I was actually recommended Rab C Nesbitt by a very close IMDb friend, and I was immediately interested. Then personal things clouded over and I got behind with my movie watching and forgot about it. A couple of months ago I was eventually in the right state of mind to see it. It took me a while, but it was time well spent and I am glad I was recommended it.

Rab C Nesbitt is not for everybody, I was warned this and I can understand why, but I genuinely find it a great show. A vast majority of the time, Rab C Nesbitt is perfect, with effective production values(not the definition of nice but suited the period and the show's tone very well), the catchy theme tune, the witty and hilarious(with the odd moving part too) writing and the clever story lines.

The characters may not be the most likable ever or the easiest to like at first, but I found myself warming to them due to how well written and acted they were. Gregor Fisher is simply born for this role, and he plays it as if he already knows that with superb comic timing, and Elaine C Smith and the rest of the cast support him perfectly.

While Rab C Nesbitt is brilliant, the last two series weren't quite as good as the rest. They weren't terrible, they were still well acted with some funny moments, but something was missing. I think the problems were Gash's recasting, I could never warm to the replacement, and the ideas weren't as original or as clever.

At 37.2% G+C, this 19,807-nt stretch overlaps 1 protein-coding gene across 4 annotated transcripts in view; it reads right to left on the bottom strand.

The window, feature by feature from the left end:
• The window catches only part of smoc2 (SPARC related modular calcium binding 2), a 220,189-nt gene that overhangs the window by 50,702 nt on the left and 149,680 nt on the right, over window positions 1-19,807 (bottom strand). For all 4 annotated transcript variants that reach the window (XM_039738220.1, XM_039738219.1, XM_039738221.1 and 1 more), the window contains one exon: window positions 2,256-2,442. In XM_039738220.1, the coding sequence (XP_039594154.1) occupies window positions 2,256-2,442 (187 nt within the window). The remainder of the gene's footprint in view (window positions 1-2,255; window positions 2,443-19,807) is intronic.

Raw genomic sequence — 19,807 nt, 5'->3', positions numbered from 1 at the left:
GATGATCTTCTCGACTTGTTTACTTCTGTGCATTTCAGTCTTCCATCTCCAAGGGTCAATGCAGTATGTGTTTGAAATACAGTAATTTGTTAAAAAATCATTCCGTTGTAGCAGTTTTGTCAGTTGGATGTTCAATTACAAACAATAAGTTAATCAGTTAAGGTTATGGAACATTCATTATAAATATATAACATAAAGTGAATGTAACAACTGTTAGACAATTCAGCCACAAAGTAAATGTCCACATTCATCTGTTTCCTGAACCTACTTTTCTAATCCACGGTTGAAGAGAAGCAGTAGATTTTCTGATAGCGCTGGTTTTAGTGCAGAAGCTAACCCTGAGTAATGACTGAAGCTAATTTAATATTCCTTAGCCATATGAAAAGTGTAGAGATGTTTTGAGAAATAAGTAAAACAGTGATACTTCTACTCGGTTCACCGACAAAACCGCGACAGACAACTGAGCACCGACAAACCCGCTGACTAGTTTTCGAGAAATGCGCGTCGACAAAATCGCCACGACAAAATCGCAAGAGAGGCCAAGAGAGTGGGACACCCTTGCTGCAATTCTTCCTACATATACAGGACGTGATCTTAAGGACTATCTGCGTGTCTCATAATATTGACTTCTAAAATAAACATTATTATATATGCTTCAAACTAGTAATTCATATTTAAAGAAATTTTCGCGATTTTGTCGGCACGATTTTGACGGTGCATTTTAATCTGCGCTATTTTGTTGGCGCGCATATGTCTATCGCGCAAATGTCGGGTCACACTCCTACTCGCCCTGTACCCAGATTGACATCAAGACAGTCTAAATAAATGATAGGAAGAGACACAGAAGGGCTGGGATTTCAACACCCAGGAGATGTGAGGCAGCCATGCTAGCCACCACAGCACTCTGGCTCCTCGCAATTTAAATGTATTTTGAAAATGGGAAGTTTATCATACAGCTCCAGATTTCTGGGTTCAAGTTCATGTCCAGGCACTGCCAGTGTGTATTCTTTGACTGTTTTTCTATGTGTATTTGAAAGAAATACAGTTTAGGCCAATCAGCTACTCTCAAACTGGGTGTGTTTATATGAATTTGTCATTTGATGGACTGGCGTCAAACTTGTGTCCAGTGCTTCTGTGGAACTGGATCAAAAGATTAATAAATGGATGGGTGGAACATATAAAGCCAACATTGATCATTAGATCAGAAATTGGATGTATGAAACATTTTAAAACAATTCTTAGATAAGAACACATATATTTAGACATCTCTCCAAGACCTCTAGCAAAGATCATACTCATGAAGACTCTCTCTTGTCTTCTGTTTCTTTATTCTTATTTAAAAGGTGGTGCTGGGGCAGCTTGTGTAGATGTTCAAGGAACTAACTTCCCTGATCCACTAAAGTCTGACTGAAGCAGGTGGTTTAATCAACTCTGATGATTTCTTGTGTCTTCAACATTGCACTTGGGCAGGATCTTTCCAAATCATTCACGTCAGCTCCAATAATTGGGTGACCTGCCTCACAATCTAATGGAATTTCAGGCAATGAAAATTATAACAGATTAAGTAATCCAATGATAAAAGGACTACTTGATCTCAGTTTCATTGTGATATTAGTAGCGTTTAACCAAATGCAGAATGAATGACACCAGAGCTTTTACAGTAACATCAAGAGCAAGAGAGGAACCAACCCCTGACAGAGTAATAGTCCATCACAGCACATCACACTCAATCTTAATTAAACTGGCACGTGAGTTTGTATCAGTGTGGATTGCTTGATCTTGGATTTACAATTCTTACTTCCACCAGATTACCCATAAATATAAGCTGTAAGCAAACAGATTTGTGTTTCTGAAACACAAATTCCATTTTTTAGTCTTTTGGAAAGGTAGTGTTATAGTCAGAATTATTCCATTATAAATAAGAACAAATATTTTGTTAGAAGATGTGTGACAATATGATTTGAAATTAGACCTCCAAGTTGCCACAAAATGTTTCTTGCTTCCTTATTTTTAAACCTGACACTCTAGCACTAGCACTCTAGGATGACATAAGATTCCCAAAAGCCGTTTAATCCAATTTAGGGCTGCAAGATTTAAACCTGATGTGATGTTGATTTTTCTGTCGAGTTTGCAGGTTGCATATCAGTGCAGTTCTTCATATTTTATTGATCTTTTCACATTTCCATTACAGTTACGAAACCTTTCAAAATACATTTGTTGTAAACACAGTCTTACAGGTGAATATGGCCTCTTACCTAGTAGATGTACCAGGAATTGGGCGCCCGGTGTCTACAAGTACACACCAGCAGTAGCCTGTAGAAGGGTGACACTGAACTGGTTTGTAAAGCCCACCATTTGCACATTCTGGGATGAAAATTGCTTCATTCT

Overall though, this show is really great, I can really see why it was recommended to me, and I could kick myself for taking so long to watch or review it. 10/10 Bethany Cox


'Rab C. Nesbitt' is what I regard to be the finest television creation of all time. The likable drunken street philosopher from Govan, played so wonderfully by Gregor Fisher, was first seen as a regular character on the brilliant BBC2 sketch show 'Naked Video', wearing a shabby pin-striped suit over a tattered string vest, as well as a bloodied bandage around his head. Rab appeared each week delivering rants, usually prefaced with the catchphrase ''I will tell you this, boy!'', on subjects as diverse as politics, the entitlement of state benefits, modern television and N.H.S cuts. Gregor Fisher initially refused to play the role as he felt the character presented a bad image for the West of Scotland, however, after much badgering, he later relented.

The character became so popular that its creator Ian Pattison and 'Naked Video' producer Colin Gilbert decided to give him his own show, kicking off with the seasonal pilot episode - 'Rab C. Nesbitt's Seasonal Greet'.

As I earlier stated, Rab lives in Govan, is married to Mary Nesbitt ( Elaine C. Smith ) and has two sons - Gash ( Andrew Fairlie, later Iain Robertson ) and Burney ( Eric Cullen ). His best friend is Jamesie Cotter ( Tony Roper ), a sleazy love rat if ever there was one. His wife Ella ( Barbara Rafferty ) is well aware of his philandering but on occasions has shown to be just as bad as her husband. Much of the humour came from Rab's from the heart rants about society, though unlike the earlier 'Alf Garnett', what Rab said had a great deal of logic to it.